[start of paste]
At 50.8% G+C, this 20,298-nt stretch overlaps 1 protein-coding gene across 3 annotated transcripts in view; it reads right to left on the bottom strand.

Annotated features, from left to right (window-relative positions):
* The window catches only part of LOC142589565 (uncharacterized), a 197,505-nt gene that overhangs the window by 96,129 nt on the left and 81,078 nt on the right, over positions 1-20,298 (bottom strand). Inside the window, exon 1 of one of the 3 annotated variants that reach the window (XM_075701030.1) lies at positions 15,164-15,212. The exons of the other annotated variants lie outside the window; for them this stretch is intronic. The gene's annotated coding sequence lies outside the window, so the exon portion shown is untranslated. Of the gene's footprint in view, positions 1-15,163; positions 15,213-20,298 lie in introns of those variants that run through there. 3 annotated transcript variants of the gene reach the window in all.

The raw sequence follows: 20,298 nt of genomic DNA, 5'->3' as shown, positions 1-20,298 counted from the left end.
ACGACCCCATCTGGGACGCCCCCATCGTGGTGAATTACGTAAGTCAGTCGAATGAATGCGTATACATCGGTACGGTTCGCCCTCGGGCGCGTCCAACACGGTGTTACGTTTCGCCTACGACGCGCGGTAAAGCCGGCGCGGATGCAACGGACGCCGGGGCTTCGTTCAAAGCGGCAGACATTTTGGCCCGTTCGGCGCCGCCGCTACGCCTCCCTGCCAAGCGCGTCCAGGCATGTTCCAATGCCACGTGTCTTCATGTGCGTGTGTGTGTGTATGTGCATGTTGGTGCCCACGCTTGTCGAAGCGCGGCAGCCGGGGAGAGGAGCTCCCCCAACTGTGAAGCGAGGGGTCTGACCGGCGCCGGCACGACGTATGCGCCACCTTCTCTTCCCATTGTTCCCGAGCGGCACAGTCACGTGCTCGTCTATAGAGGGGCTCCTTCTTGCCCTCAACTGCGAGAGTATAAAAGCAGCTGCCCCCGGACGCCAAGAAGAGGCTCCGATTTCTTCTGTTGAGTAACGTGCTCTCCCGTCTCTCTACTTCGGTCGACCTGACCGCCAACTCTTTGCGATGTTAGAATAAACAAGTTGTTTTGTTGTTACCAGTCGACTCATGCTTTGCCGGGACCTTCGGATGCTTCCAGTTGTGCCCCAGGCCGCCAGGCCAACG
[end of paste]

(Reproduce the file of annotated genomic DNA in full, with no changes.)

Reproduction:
At 50.8% G+C, this 20,298-nt stretch overlaps 1 protein-coding gene across 3 annotated transcripts in view; it reads right to left on the bottom strand.

Annotated features, from left to right (window-relative positions):
* The window catches only part of LOC142589565 (uncharacterized), a 197,505-nt gene that overhangs the window by 96,129 nt on the left and 81,078 nt on the right, over positions 1-20,298 (bottom strand). Inside the window, exon 1 of one of the 3 annotated variants that reach the window (XM_075701030.1) lies at positions 15,164-15,212. The exons of the other annotated variants lie outside the window; for them this stretch is intronic. The gene's annotated coding sequence lies outside the window, so the exon portion shown is untranslated. Of the gene's footprint in view, positions 1-15,163; positions 15,213-20,298 lie in introns of those variants that run through there. 3 annotated transcript variants of the gene reach the window in all.

The raw sequence follows: 20,298 nt of genomic DNA, 5'->3' as shown, positions 1-20,298 counted from the left end.
ACGACCCCATCTGGGACGCCCCCATCGTGGTGAATTACGTAAGTCAGTCGAATGAATGCGTATACATCGGTACGGTTCGCCCTCGGGCGCGTCCAACACGGTGTTACGTTTCGCCTACGACGCGCGGTAAAGCCGGCGCGGATGCAACGGACGCCGGGGCTTCGTTCAAAGCGGCAGACATTTTGGCCCGTTCGGCGCCGCCGCTACGCCTCCCTGCCAAGCGCGTCCAGGCATGTTCCAATGCCACGTGTCTTCATGTGCGTGTGTGTGTGTATGTGCATGTTGGTGCCCACGCTTGTCGAAGCGCGGCAGCCGGGGAGAGGAGCTCCCCCAACTGTGAAGCGAGGGGTCTGACCGGCGCCGGCACGACGTATGCGCCACCTTCTCTTCCCATTGTTCCCGAGCGGCACAGTCACGTGCTCGTCTATAGAGGGGCTCCTTCTTGCCCTCAACTGCGAGAGTATAAAAGCAGCTGCCCCCGGACGCCAAGAAGAGGCTCCGATTTCTTCTGTTGAGTAACGTGCTCTCCCGTCTCTCTACTTCGGTCGACCTGACCGCCAACTCTTTGCGATGTTAGAATAAACAAGTTGTTTTGTTGTTACCAGTCGACTCATGCTTTGCCGGGACCTTCGGATGCTTCCAGTTGTGCCCCAGGCCGCCAGGCCAACG